- What types of investors are you looking for?
- Will your business engage in partnerships or cooperation agreements with other companies?
These are the kinds of questions that you need to ask about your business. This way, at an early stage, you can limit the sanctions risk factors that your business will face.
Use software solutions.
As your business develops, implement software solutions in your workflow, sales cycle and supply chain management processes.
A variety of solutions exist that allow for seamless screening and blocking of potentially problematic transactions and third parties, IP/geo-blocking user access from problematic countries and territories and flagging regulated products and components. Integrating these solutions effectively will ease internal communication regarding compliance across your critical business units, such as sales, product, legal and compliance, procurement, logistics and R&D.
Review your third-party contracts.
Another useful tool is the third-party contract. Third parties are all of the people and companies with whom your business engages, such as customers, vendors, business partners and investors. Your business can benefit greatly by having sanctions compliance provisions feature in its third party contracts. Consider some of the following benefits:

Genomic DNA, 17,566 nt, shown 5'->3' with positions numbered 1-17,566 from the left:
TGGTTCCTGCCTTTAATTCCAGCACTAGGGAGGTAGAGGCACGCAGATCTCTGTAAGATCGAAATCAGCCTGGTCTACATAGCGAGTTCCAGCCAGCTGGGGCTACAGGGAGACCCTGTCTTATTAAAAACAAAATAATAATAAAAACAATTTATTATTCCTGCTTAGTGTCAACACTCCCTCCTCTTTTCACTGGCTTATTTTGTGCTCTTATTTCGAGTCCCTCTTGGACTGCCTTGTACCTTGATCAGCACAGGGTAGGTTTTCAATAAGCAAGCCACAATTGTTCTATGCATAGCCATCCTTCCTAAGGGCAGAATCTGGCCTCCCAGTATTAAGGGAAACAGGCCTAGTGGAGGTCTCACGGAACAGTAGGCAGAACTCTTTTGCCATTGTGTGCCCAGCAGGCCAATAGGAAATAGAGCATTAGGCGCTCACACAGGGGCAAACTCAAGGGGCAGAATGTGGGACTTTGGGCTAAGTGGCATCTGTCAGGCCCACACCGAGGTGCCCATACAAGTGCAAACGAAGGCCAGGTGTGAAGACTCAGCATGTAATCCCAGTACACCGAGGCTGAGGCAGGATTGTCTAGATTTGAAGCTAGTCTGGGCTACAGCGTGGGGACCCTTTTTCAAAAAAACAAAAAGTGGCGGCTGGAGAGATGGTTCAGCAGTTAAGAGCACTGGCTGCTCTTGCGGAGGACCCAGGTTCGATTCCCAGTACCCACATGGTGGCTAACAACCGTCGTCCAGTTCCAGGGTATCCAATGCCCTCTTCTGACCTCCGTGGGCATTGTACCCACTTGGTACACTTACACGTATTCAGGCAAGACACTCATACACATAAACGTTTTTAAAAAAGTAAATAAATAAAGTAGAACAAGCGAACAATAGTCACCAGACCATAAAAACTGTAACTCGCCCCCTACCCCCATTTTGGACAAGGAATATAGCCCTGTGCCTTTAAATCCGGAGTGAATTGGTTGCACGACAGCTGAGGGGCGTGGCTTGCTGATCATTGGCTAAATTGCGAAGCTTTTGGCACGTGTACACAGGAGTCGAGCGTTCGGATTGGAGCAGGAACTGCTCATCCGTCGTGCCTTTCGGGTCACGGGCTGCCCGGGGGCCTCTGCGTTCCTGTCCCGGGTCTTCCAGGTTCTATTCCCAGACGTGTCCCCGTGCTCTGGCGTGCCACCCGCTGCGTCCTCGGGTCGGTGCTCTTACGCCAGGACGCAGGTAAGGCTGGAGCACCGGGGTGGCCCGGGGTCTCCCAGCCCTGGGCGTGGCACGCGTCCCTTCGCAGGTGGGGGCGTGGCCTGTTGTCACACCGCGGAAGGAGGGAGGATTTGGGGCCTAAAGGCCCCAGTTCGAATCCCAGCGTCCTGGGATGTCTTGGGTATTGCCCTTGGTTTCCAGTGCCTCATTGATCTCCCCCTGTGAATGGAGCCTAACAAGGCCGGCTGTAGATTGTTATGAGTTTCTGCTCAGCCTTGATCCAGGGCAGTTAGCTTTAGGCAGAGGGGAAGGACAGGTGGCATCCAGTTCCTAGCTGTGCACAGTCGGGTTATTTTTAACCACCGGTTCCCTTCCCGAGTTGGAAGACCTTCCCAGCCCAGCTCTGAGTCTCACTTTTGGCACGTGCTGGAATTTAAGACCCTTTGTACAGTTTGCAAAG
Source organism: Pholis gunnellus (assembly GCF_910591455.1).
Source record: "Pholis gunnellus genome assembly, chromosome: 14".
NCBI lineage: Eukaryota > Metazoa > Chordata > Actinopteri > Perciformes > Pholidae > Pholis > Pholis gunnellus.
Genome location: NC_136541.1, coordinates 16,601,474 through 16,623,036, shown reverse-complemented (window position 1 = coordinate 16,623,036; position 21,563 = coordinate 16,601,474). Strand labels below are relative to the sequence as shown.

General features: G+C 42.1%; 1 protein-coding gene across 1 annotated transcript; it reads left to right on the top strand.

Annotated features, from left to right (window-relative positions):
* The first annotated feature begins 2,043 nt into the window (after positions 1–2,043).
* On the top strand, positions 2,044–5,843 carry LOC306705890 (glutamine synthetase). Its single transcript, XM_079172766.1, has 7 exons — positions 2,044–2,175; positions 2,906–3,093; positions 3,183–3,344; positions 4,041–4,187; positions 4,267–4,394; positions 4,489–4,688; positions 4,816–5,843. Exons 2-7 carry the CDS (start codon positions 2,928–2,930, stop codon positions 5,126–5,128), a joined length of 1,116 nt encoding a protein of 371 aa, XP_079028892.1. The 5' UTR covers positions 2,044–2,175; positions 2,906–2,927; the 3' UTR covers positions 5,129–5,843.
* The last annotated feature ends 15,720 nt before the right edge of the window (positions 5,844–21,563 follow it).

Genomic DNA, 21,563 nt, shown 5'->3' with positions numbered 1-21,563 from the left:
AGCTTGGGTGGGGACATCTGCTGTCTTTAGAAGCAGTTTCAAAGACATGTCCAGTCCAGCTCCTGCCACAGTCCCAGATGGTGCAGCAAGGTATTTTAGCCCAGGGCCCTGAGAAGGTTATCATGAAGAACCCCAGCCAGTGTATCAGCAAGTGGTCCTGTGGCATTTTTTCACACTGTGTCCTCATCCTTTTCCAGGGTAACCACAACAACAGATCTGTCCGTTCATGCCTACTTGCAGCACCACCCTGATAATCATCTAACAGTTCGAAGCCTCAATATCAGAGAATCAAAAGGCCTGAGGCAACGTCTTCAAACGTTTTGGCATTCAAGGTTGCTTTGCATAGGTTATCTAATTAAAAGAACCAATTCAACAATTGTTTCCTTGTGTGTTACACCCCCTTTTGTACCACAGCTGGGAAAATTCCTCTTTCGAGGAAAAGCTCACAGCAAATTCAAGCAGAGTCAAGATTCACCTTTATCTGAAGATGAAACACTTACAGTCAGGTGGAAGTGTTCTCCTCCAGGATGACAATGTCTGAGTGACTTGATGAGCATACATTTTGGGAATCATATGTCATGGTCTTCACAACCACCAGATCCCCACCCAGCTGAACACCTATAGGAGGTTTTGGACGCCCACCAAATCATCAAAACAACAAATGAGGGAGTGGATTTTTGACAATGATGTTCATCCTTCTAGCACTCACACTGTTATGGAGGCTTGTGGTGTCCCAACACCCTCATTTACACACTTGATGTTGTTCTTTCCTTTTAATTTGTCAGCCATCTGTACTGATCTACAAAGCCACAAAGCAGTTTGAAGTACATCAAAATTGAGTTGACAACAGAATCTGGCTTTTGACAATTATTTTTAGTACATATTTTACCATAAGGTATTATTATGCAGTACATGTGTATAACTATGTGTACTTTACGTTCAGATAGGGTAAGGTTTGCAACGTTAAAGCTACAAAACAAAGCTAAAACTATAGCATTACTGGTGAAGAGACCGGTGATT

- Getting comfort that you aren’t contracting with problematic parties.
- Flowing down your own compliance obligations.
- Fleshing out “exit strategies” from the contract for when the worst happens.
Naturally, different types of contracts have different needs, which makes tailoring them to their unique circumstances paramount. This is why the sanctions provisions that you find in an office lease agreement will look different from those found in investor rights agreements, share purchase agreements, licensing agreements, software development agreements, and contracts for the sale of goods.
Do you have a business continuity plan?
Another strategy involves putting in place a business continuity plan, particularly when the business owns important assets, contracts, or business units that are at risk.
A flexible business continuity plan can help your company make targeted decisions when the time comes. Ideally, when risk materializes, your business will be in a position to make only the most limited changes necessary to avert damage caused by sanctions. Sometimes changes will be minor, like requiring the termination of a contract. At others, however, required change may be more significant, like overhauling or moving complete business units.
In this regard, sanctions often have wind-down periods in which businesses must shut down activity that has become illegal under newly minted sanctions. Business continuity plans should hope for long wind-down periods but plan for short ones.